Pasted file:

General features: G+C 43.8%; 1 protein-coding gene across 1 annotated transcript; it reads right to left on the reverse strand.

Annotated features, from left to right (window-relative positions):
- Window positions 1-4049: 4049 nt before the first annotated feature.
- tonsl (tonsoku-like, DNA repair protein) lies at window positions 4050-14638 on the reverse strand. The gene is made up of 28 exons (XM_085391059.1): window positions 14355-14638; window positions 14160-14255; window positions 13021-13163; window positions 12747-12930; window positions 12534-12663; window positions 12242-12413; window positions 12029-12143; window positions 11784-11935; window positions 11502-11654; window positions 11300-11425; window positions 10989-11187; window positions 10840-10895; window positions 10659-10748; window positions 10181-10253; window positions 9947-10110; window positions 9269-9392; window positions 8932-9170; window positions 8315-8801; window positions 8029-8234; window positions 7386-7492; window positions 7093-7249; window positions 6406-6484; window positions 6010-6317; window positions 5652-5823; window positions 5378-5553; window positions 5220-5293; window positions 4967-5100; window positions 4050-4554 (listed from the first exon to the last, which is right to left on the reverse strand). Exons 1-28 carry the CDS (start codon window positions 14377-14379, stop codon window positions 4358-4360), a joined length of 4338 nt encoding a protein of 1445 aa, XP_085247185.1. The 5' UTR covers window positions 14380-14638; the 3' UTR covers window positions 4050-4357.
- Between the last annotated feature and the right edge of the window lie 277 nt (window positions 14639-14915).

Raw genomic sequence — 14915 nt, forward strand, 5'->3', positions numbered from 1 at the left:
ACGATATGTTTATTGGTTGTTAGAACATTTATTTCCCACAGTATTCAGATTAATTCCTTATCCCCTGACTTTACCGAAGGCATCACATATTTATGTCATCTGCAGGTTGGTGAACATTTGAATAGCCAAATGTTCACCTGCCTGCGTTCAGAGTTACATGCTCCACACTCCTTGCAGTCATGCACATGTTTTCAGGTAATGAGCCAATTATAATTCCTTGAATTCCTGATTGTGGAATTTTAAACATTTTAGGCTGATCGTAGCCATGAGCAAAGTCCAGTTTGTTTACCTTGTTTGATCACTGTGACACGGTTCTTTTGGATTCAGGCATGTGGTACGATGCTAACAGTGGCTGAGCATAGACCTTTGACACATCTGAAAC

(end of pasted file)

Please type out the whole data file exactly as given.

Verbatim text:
General features: G+C 43.8%; 1 protein-coding gene across 1 annotated transcript; it reads right to left on the reverse strand.

Annotated features, from left to right (window-relative positions):
- Window positions 1-4049: 4049 nt before the first annotated feature.
- tonsl (tonsoku-like, DNA repair protein) lies at window positions 4050-14638 on the reverse strand. The gene is made up of 28 exons (XM_085391059.1): window positions 14355-14638; window positions 14160-14255; window positions 13021-13163; window positions 12747-12930; window positions 12534-12663; window positions 12242-12413; window positions 12029-12143; window positions 11784-11935; window positions 11502-11654; window positions 11300-11425; window positions 10989-11187; window positions 10840-10895; window positions 10659-10748; window positions 10181-10253; window positions 9947-10110; window positions 9269-9392; window positions 8932-9170; window positions 8315-8801; window positions 8029-8234; window positions 7386-7492; window positions 7093-7249; window positions 6406-6484; window positions 6010-6317; window positions 5652-5823; window positions 5378-5553; window positions 5220-5293; window positions 4967-5100; window positions 4050-4554 (listed from the first exon to the last, which is right to left on the reverse strand). Exons 1-28 carry the CDS (start codon window positions 14377-14379, stop codon window positions 4358-4360), a joined length of 4338 nt encoding a protein of 1445 aa, XP_085247185.1. The 5' UTR covers window positions 14380-14638; the 3' UTR covers window positions 4050-4357.
- Between the last annotated feature and the right edge of the window lie 277 nt (window positions 14639-14915).

Raw genomic sequence — 14915 nt, forward strand, 5'->3', positions numbered from 1 at the left:
ACGATATGTTTATTGGTTGTTAGAACATTTATTTCCCACAGTATTCAGATTAATTCCTTATCCCCTGACTTTACCGAAGGCATCACATATTTATGTCATCTGCAGGTTGGTGAACATTTGAATAGCCAAATGTTCACCTGCCTGCGTTCAGAGTTACATGCTCCACACTCCTTGCAGTCATGCACATGTTTTCAGGTAATGAGCCAATTATAATTCCTTGAATTCCTGATTGTGGAATTTTAAACATTTTAGGCTGATCGTAGCCATGAGCAAAGTCCAGTTTGTTTACCTTGTTTGATCACTGTGACACGGTTCTTTTGGATTCAGGCATGTGGTACGATGCTAACAGTGGCTGAGCATAGACCTTTGACACATCTGAAAC